Putting political correctness before taking care of their own people…Their ancestors would be so proud…
Native Americans continue to battle poverty, joblessness and low incomes. About 28.4 percent of American Indians and Alaska (1 in every 3) Natives – nearly twice the national rate – lived in poverty in 2010. Their unemployment hovers around 49 percent, according to the Bureau of Indian Affairs’ most recent labor force report in 2005.
A Michigan Native American tribe plans soon to offer cash to help K-12 schools, public and private and universities, and municipalities replace Indian mascots.
A recent state tally found 35 K-12 schools in Michigan had Native American-themed mascots, including the Indians, the Warriors, the Redskins, the Chiefs, the Big Reds, the Redskins, the Chieftains and the Braves.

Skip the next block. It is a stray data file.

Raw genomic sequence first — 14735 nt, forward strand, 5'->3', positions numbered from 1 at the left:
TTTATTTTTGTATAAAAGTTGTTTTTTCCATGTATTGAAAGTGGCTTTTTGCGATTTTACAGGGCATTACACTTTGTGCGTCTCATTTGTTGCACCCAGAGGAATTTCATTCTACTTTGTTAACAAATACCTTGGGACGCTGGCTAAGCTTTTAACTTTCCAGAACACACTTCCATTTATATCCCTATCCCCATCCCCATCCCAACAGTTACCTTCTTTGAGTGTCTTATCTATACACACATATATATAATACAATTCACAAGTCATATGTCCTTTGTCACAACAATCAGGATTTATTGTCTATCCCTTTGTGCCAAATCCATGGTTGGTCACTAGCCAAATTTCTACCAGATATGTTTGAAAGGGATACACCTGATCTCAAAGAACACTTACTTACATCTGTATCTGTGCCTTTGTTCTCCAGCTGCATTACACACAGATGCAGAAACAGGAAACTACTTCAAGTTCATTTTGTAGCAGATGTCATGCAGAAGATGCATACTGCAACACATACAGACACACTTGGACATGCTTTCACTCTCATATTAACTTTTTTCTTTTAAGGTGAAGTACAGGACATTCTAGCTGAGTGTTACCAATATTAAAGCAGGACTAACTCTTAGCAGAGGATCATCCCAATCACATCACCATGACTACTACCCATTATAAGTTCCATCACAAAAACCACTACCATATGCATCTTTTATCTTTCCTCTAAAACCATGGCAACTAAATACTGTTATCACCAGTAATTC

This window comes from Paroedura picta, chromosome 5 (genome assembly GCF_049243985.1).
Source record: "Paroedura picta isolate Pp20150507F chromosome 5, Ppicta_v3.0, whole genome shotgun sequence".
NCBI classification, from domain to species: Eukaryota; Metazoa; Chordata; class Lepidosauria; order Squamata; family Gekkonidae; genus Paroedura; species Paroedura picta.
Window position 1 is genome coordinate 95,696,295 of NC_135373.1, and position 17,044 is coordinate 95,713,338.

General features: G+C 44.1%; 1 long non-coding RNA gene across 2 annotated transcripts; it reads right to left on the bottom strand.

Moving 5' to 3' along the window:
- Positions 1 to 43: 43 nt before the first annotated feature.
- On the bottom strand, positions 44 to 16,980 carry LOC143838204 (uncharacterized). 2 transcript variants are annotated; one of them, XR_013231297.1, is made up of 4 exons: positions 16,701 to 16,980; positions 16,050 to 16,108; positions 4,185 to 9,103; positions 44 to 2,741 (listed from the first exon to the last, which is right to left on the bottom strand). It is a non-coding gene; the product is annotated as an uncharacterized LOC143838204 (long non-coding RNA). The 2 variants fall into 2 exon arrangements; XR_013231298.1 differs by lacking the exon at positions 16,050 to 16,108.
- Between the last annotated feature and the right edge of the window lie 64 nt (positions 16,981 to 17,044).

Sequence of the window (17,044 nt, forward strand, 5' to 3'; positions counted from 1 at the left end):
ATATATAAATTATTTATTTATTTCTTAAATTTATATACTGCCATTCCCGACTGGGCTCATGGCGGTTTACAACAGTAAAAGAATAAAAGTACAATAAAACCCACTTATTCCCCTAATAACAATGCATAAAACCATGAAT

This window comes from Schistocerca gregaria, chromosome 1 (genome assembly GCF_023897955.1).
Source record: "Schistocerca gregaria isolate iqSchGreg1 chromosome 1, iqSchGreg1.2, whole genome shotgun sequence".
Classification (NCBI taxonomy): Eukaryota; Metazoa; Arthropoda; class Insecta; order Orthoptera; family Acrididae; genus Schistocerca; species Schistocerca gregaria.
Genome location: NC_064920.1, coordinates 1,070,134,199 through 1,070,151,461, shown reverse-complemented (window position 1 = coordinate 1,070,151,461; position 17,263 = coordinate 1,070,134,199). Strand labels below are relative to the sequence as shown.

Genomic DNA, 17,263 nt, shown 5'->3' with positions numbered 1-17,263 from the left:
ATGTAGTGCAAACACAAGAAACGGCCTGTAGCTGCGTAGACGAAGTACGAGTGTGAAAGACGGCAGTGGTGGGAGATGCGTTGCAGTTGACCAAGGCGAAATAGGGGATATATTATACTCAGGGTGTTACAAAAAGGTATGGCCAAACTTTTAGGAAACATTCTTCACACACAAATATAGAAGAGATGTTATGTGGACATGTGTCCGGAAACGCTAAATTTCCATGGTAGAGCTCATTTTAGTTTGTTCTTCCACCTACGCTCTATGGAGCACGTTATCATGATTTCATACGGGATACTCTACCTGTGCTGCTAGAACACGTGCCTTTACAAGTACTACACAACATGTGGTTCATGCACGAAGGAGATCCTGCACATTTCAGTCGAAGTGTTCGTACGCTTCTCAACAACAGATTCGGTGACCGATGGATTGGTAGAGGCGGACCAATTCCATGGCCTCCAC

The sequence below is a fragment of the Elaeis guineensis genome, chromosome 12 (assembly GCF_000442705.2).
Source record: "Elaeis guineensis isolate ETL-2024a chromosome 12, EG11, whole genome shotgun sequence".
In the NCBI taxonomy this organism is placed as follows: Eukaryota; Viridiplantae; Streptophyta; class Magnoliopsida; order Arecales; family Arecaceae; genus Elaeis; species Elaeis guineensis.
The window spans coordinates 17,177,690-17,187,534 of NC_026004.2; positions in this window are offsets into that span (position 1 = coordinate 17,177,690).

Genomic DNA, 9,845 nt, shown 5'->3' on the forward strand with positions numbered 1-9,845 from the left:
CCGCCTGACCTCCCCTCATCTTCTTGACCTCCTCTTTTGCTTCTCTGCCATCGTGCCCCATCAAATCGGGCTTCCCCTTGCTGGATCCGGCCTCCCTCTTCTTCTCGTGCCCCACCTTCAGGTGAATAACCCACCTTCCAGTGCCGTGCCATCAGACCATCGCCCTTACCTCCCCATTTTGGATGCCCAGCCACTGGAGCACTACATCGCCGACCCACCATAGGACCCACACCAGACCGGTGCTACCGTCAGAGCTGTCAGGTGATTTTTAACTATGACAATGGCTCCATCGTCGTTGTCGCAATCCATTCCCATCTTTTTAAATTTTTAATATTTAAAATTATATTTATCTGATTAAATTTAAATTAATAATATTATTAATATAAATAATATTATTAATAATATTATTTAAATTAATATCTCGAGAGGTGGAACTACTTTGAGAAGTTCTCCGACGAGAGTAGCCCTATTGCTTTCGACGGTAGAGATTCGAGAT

Not every Michigan Native American tribe is in agreement with the Notawaseppi Huron Band of the Potawatomi:
Central Michigan University has been using the Chippewas as their team logo for decades. Their nickname is used with consent of the nearby Saginaw Chippewa Indian Tribe, who have a positive relationship with the university. The university was placed on the NCAA’s list of schools with “hostile or abusive” nicknames in August 2005, but appealed the decision, with the support of the Saginaw Chippewa Indian Tribe. On September 2, 2005 the university announced that their appeal of the decision had been upheld.
The Notawaseppi Huron Band of the Potawatomi says they’d be the first tribe in the United States to help offset the costs of replacing the mascots.
That replacement process can be expensive, a tribal spokeswoman said. For instance, a school may have to change everything from gym floors to athletic uniforms to band equipment to official letterhead to its website.
In 2013, the Michigan Department of Civil Rights unsuccessfully called for the Department of Education to prohibit the use of Indian mascots, names, slogans, chants and imagery. –Heatstreet